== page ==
Part of the TeachMe Series

Parvovirus B19 Infection

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Original Author(s): Tom McCormack
Last updated: 11th October 2017
Revisions: 7

Original Author(s): Tom McCormack
Last updated: 11th October 2017
Revisions: 7

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Parvovirus B19 is a single stranded DNA virus, which is transmitted by respiratory droplets or blood.

The virus produces a mild, self-limiting infection in adults, but can cause spontaneous miscarriage or intrauterine death if transmitted to the fetus during pregnancy.

Approximately 1 in 400 women become infected with parvovirus B19 during their pregnancy, with vertical transmission to the fetus in up to 33% of cases. Spontaneous miscarriage or intrauterine death occurs in approximately 9% of infected pregnancies.

In this article, we shall look at the clinical features, investigations and management of parvovirus B19.

Fig 1 – Electron micrograph of negatively stained Parvovirus B19 in blood. Each virus particle is about 25 to 30nM in diameter.

Clinical Features

Parvovirus infection in adults is usually asymptomatic. The most common clinical feature is symmetrical arthralgia – typically of the proximal interphalangeal joints and/or knees.

In children, parvovirus infection manifests with:

  • Upper respiratory tract infection
  • Malaise
  • Headaches
  • Low-grade fever.
  • Erythema infectiosum (slapped cheek syndrome) – a maculopapular rash sparing the nose, eyes and mouth.

Fig 2 – Slapped cheek syndrome, seen in parvovirus B19 infection.


In cases where a mother has potentially come into contact with parvovirus B19, viral serology can be performed:

  • Parvovirus specific IgM antibodies indicate recent infection
  • Parvovirus specific IgG antibodies indicate past infection and therefore immunity.


Women with a confirmed infection of parvovirus B19 should be referred to a fetal medicine specialist for further management.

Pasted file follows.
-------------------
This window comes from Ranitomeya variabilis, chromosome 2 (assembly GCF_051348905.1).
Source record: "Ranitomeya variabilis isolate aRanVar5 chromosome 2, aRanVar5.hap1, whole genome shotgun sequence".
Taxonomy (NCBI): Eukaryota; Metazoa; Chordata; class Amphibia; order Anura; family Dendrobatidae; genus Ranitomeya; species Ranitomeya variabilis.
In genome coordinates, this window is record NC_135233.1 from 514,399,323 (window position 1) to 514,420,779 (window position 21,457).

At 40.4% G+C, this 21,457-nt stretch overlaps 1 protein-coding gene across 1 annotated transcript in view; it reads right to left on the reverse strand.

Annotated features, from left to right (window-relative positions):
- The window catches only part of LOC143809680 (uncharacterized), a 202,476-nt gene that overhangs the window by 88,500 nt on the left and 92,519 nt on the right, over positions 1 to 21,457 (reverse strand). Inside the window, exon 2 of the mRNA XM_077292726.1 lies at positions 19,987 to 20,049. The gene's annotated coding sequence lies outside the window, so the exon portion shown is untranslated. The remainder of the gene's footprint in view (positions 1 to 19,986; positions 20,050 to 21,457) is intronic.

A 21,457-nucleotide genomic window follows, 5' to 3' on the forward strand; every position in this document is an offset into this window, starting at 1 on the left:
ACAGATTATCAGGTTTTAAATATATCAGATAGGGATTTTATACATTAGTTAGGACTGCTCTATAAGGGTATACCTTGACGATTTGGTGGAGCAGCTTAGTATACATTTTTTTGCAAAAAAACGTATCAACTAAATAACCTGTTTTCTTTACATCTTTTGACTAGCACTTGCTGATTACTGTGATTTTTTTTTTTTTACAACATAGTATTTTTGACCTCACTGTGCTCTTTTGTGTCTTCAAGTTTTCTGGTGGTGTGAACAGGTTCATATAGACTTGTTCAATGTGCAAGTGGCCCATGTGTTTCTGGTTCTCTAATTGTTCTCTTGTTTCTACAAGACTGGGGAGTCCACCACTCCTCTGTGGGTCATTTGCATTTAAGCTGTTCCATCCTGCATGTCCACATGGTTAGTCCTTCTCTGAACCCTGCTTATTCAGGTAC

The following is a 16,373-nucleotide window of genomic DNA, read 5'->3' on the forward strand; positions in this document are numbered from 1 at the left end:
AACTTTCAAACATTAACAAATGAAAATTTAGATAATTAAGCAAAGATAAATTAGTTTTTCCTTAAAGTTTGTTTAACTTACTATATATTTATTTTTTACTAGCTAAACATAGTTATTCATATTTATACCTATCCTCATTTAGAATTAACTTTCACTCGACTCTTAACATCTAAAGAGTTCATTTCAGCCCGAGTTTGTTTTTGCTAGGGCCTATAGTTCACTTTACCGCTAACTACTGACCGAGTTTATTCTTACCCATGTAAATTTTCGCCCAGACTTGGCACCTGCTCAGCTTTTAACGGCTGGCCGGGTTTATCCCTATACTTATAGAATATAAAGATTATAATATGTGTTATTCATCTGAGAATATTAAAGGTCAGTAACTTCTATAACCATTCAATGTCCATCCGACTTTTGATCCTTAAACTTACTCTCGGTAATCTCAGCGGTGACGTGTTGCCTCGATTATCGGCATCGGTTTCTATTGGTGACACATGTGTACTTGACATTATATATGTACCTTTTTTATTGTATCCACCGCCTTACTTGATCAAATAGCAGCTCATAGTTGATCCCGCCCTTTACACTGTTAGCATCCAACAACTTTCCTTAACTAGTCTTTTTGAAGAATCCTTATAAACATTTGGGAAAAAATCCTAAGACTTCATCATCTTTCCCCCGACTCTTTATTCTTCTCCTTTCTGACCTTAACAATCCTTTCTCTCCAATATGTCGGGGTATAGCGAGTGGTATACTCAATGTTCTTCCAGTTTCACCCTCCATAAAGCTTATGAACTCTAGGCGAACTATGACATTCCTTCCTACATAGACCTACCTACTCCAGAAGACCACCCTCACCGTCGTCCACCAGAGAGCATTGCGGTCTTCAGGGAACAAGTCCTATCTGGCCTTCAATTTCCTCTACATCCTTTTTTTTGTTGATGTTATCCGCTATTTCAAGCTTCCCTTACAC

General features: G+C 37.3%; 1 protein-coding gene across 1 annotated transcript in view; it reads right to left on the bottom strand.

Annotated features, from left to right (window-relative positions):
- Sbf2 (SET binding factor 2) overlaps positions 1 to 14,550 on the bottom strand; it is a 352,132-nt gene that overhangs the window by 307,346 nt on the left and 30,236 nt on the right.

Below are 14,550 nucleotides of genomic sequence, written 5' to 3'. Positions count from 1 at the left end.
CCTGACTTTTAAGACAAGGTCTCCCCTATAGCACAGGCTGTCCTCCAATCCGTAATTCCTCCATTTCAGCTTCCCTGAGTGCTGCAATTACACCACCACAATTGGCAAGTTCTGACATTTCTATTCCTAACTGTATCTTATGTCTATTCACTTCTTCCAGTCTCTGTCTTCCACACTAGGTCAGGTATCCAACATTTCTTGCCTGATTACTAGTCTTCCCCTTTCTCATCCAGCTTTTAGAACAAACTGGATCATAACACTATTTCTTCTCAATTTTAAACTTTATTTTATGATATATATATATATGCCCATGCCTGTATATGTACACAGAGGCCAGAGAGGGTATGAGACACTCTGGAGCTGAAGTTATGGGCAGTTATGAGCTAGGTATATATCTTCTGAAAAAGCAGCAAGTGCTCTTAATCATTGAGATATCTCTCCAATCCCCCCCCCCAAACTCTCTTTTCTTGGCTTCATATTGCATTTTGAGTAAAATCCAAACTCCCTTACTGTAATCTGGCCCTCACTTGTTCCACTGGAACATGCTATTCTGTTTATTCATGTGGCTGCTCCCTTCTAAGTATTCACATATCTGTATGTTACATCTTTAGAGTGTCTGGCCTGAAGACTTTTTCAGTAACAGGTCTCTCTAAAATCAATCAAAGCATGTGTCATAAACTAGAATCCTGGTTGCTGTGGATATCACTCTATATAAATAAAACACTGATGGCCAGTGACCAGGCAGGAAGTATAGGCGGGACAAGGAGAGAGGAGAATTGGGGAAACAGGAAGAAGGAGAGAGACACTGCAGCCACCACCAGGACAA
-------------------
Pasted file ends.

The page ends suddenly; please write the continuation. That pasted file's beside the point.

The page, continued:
Parvovirus infection is self-limiting, and does not require treatment. Antipyretics and analgesia can be given.


The main risk of fetal parvovirus infection is fetal hydrops –  the abnormal accumulation of fluid in two or more fetal compartments.

Management is typically:

  • Serial ultrasound scans and Doppler assessment
    • Starting 4 weeks post infection or at 16 weeks.
    • Repeated every 1-2 weeks, until 30 weeks gestation.
  • If there is evidence of fetal hydrops on ultrasound, the patient should be referred to tertiary centre for intrauterine erythrocyte transfusion.

Fetal Hydrops

Fetal hydrops is the most common manifestation of fetal parvovirus B19 infection.

It is diagnosed by ultrasound scan with features including: ascites, subcutaneous oedema, pleural effusion, pericardial effusion, scalp oedema and polyhydramnios.

Fetal hydrops occurs because parvovirus B19 has an affinity for the erythroid system and replicates within the erythroid progenitor cells of the liver and bone marrow. This induces severe anaemia which results in:

  • High output cardiac failure
  • Increased extrahepatic and hepatic erythropoiesis – resulting in portal hypertension and hypoproteinaemia with subsequent ascites.